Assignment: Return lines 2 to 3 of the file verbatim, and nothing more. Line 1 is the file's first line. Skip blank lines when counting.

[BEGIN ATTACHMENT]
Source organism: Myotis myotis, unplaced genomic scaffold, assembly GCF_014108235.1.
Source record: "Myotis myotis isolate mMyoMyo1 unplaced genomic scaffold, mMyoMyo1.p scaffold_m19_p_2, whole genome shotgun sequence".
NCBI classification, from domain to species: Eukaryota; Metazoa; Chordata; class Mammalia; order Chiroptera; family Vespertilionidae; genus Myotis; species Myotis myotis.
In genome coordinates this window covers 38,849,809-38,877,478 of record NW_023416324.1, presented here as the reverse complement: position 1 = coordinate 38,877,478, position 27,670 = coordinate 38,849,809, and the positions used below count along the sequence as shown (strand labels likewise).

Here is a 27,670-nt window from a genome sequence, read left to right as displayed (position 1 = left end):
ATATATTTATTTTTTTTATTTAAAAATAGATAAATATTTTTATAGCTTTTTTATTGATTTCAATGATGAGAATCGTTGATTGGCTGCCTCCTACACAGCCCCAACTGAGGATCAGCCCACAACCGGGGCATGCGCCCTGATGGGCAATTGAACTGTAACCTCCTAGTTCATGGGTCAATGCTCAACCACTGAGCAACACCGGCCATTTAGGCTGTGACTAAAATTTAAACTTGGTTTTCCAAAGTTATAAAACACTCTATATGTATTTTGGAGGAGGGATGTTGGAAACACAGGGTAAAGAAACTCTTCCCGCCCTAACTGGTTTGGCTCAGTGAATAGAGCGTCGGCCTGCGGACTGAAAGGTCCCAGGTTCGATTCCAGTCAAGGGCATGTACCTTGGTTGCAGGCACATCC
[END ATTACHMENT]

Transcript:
Source record: "Myotis myotis isolate mMyoMyo1 unplaced genomic scaffold, mMyoMyo1.p scaffold_m19_p_2, whole genome shotgun sequence".
NCBI classification, from domain to species: Eukaryota; Metazoa; Chordata; class Mammalia; order Chiroptera; family Vespertilionidae; genus Myotis; species Myotis myotis.